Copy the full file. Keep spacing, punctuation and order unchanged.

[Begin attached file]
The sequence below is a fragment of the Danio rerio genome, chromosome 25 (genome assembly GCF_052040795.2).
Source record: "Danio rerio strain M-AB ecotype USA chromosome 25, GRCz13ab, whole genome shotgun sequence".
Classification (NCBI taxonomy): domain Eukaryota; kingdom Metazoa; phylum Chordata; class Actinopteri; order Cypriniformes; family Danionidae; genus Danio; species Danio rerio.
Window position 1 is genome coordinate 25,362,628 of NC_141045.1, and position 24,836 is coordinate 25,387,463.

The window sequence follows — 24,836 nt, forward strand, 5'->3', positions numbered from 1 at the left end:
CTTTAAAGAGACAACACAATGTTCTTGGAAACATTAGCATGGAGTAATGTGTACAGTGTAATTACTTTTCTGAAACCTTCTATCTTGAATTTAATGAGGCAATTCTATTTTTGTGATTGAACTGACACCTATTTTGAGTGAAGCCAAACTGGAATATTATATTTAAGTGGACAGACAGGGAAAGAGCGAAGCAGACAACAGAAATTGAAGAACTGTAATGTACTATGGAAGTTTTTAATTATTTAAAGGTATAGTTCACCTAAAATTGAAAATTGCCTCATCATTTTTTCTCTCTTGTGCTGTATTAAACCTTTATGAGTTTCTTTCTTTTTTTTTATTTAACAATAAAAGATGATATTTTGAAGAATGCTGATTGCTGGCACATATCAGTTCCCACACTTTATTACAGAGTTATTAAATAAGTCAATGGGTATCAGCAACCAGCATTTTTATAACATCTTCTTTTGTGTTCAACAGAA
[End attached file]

The sequence below is a fragment of the Danio rerio genome, chromosome 25 (genome assembly GCF_052040795.2).
Source record: "Danio rerio strain M-AB ecotype USA chromosome 25, GRCz13ab, whole genome shotgun sequence".
Classification (NCBI taxonomy): domain Eukaryota; kingdom Metazoa; phylum Chordata; class Actinopteri; order Cypriniformes; family Danionidae; genus Danio; species Danio rerio.
Window position 1 is genome coordinate 25,362,628 of NC_141045.1, and position 24,836 is coordinate 25,387,463.

The window sequence follows — 24,836 nt, forward strand, 5'->3', positions numbered from 1 at the left end:
CTTTAAAGAGACAACACAATGTTCTTGGAAACATTAGCATGGAGTAATGTGTACAGTGTAATTACTTTTCTGAAACCTTCTATCTTGAATTTAATGAGGCAATTCTATTTTTGTGATTGAACTGACACCTATTTTGAGTGAAGCCAAACTGGAATATTATATTTAAGTGGACAGACAGGGAAAGAGCGAAGCAGACAACAGAAATTGAAGAACTGTAATGTACTATGGAAGTTTTTAATTATTTAAAGGTATAGTTCACCTAAAATTGAAAATTGCCTCATCATTTTTTCTCTCTTGTGCTGTATTAAACCTTTATGAGTTTCTTTCTTTTTTTTTATTTAACAATAAAAGATGATATTTTGAAGAATGCTGATTGCTGGCACATATCAGTTCCCACACTTTATTACAGAGTTATTAAATAAGTCAATGGGTATCAGCAACCAGCATTTTTATAACATCTTCTTTTGTGTTCAACAGAA